Nom du corpus

Corpus Systématique Animale

Titre du document

Decadal atmosphere-ocean variations in the Pacific

Lien vers le document
Éditeur
Springer (journals)
Langue(s) du document
Anglais
Type de document
Research-article
Nom du fichier dans la ressource
Poissons_v2b_004474
Auteur(s)
  • Kevin E Trenberth 1
  • James W Hurrell 1
Affiliation(s)
  • 1) National Center for Atmospheric Research, P. O. Box 3000, 80307, Boulder, CO, USA
Résumé

Considerable evidence has emerged of a substantial decade-long change in the north Pacific atmosphere and ocean lasting from about 1976 to 1988. Observed significant changes in the atmospheric circulation throughout the troposphere revealed a deeper and eastward shifted Aleutian low pressure system in the winter half year which advected warmer and moister air along the west coast of North America and into Alaska and colder air over the north Pacific. Consequently, there were increases in temperatures and sea surface temperatures (SSTs) along the west coast of North America and Alaska but decreases in SSTs over the central north Pacific, as well as changes in coastal rainfall and streamflow, and decreases in sea ice in the Bering Sea. Associated changes occurred in the surface wind stress, and, by inference, in the Sverdrup transport in the north Pacific Ocean. Changes in the monthly mean flow were accompanied by a southward shift in the storm tracks and associated synoptic eddy activity and in the surface ocean sensible and latent heat fluxes. In addition to the changes in the physical environment, the deeper Aleutian low increased the nutrient supply as seen through increases in total chlorophyll in the water column, phytoplankton and zooplankton. These changes, along with the altered ocean currents and temperatures, changed the migration patterns and increased the stock of many fish species. A north Pacific (NP) index is defined to measure the decadal variations, and the temporal variability of the index is explored on daily, annual, interannual and decadal time scales. The dominant atmosphere-ocean relation in the north Pacific is one where atmospheric changes lead SSTs by one to two months. However, strong ties are revealed with events in the tropical Pacific, with changes in tropical Pacific SSTs leading SSTs in the north Pacific by three months. Changes in the storm tracks in the north Pacific help to reinforce and maintain the anomalous circulation in the upper troposphere. A hypothesis is put forward outlining the tropical and extratropical realtionships which stresses the role of tropical forcing but with important feed-backs in the extratropics that serve to emphasize the decadal relative to interannual time scales. The Pacific decadal timescale variations are linked to recent changes in the frequency and intensity of El Niño versus La Nina events but whether climate change associated with “global warming” is a factor is an open question.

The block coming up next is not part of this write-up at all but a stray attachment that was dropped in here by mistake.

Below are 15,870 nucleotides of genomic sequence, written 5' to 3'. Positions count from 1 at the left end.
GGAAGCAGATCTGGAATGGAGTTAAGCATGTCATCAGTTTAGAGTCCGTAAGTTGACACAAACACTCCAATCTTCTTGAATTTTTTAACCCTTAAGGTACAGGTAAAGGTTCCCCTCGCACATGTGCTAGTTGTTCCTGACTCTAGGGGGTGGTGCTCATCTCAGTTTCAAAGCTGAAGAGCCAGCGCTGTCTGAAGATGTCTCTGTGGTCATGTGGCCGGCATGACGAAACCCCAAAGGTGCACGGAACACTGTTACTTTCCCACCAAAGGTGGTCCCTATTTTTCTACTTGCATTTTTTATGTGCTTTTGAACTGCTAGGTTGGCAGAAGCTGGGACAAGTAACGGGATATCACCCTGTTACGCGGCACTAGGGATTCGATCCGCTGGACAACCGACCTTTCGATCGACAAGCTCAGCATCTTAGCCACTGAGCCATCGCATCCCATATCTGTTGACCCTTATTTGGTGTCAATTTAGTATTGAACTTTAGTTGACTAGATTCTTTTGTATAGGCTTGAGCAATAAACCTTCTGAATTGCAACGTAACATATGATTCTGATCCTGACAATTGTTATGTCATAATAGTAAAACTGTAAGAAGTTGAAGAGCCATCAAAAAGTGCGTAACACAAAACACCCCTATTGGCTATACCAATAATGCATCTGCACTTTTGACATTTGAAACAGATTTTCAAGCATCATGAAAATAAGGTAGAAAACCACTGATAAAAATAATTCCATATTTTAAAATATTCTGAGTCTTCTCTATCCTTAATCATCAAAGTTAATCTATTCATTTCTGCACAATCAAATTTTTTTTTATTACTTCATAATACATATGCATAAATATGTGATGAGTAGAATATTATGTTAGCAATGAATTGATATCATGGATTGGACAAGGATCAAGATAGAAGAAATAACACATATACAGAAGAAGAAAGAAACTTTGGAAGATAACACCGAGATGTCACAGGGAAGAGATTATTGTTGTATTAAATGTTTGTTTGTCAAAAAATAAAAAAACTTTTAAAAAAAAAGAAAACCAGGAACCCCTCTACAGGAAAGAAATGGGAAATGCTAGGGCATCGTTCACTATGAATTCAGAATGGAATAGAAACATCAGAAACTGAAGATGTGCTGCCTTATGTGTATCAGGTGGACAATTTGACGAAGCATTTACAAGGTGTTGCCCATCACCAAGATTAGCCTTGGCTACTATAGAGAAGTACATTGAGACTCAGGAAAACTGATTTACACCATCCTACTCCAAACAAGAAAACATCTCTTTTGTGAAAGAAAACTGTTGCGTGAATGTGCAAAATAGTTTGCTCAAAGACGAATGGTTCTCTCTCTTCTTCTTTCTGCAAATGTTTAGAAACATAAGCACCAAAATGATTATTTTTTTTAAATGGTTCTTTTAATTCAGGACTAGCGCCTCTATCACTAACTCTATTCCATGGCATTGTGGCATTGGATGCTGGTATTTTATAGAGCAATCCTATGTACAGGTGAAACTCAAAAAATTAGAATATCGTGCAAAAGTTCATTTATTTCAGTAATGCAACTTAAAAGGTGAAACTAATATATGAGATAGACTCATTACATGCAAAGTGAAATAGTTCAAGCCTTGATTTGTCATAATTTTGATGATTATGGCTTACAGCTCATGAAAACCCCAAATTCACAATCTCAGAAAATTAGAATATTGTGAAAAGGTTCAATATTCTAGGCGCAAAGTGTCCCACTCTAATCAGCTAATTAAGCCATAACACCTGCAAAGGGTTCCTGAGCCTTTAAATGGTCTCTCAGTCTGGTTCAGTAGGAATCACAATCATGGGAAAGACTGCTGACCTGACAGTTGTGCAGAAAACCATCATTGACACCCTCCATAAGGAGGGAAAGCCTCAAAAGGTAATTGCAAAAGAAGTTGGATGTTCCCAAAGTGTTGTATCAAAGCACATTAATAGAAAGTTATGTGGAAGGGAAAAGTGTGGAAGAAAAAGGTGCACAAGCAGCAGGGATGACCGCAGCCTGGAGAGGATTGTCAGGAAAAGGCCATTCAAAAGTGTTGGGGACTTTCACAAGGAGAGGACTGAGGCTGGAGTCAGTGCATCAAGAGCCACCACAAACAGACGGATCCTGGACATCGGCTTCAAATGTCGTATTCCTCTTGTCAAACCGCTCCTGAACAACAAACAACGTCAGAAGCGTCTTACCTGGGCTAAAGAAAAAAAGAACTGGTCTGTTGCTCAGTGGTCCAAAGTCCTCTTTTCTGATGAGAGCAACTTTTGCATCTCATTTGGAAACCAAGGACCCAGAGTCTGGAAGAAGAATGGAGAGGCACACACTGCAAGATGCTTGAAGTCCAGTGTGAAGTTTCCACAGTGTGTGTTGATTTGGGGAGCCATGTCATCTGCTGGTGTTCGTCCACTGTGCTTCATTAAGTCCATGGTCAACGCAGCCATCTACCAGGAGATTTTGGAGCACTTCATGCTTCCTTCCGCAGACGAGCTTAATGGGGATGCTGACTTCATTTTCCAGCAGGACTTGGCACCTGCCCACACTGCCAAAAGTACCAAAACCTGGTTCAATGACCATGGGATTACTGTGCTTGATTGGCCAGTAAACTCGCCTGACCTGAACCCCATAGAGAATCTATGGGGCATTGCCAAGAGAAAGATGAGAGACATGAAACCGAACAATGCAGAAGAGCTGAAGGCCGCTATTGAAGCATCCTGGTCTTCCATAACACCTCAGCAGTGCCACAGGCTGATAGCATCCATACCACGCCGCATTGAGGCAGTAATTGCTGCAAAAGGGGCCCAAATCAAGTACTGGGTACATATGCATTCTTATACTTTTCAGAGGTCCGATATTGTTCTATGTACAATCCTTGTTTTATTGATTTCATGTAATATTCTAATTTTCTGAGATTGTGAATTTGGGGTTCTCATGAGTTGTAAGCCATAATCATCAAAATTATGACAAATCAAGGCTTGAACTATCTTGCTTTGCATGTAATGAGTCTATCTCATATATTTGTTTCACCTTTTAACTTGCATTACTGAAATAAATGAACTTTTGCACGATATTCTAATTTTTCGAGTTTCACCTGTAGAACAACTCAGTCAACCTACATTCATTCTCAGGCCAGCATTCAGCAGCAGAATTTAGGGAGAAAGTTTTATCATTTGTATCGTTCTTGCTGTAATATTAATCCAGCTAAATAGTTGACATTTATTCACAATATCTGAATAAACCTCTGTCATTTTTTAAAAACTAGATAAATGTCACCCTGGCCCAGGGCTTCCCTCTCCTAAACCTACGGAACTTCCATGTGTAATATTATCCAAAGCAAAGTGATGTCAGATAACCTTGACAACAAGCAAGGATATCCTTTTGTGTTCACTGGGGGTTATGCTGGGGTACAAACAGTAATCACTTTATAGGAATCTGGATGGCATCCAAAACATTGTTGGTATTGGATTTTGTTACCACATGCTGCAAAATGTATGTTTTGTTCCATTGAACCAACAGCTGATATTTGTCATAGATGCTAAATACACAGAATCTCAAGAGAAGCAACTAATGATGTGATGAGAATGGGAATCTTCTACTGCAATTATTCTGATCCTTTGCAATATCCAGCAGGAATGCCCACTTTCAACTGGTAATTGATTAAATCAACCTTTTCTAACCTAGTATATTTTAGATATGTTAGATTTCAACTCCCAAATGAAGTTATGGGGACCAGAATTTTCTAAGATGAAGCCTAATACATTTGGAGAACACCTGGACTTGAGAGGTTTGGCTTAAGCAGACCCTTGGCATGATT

Catégories Science-Metrix
  • 1 - natural sciences
  • 2 - earth & environmental sciences
  • 3 - meteorology & atmospheric sciences
Catégories INIST
  • 1 - sciences appliquees, technologies et medecines
  • 2 - sciences exactes et technologie
  • 3 - terre, ocean, espace
  • 4 - geophysique externe
Catégories Scopus
  • 1 - Physical Sciences ; 2 - Earth and Planetary Sciences ; 3 - Atmospheric Science
Catégories WoS
  • 1 - science ; 2 - meteorology & atmospheric sciences
Identifiant ISTEX
38E6484D688E0E8AFC28B8D4017C92F3DE268EDD
Revue

Climate Dynamics

Année de publication
1994
Présence de XML structuré
Non
Version PDF
1.3
Score qualité du texte
10
Sous-corpus
  • Poissons
Type de publication
Journal
ark:/67375/1BB-6612KJ5S-1
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